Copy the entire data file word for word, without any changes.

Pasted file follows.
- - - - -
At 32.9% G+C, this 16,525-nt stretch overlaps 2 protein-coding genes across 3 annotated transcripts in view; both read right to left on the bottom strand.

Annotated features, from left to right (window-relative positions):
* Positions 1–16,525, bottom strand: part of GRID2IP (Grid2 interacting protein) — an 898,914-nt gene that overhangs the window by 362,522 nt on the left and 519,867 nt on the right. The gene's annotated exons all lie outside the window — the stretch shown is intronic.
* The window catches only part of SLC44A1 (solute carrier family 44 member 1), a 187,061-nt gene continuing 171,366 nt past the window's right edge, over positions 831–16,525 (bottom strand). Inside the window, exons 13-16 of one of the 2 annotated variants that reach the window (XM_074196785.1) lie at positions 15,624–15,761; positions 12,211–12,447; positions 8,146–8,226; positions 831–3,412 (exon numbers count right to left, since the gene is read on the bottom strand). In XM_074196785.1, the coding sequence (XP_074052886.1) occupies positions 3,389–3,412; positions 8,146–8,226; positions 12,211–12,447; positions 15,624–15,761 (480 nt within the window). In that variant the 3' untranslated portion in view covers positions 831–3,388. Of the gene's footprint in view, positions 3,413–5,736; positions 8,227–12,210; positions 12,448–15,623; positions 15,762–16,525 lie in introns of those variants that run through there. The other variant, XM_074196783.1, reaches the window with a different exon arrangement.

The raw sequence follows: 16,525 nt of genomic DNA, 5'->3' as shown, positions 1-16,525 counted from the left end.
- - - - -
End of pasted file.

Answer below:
At 32.9% G+C, this 16,525-nt stretch overlaps 2 protein-coding genes across 3 annotated transcripts in view; both read right to left on the bottom strand.

Annotated features, from left to right (window-relative positions):
* Positions 1–16,525, bottom strand: part of GRID2IP (Grid2 interacting protein) — an 898,914-nt gene that overhangs the window by 362,522 nt on the left and 519,867 nt on the right. The gene's annotated exons all lie outside the window — the stretch shown is intronic.
* The window catches only part of SLC44A1 (solute carrier family 44 member 1), a 187,061-nt gene continuing 171,366 nt past the window's right edge, over positions 831–16,525 (bottom strand). Inside the window, exons 13-16 of one of the 2 annotated variants that reach the window (XM_074196785.1) lie at positions 15,624–15,761; positions 12,211–12,447; positions 8,146–8,226; positions 831–3,412 (exon numbers count right to left, since the gene is read on the bottom strand). In XM_074196785.1, the coding sequence (XP_074052886.1) occupies positions 3,389–3,412; positions 8,146–8,226; positions 12,211–12,447; positions 15,624–15,761 (480 nt within the window). In that variant the 3' untranslated portion in view covers positions 831–3,388. Of the gene's footprint in view, positions 3,413–5,736; positions 8,227–12,210; positions 12,448–15,623; positions 15,762–16,525 lie in introns of those variants that run through there. The other variant, XM_074196783.1, reaches the window with a different exon arrangement.

The raw sequence follows: 16,525 nt of genomic DNA, 5'->3' as shown, positions 1-16,525 counted from the left end.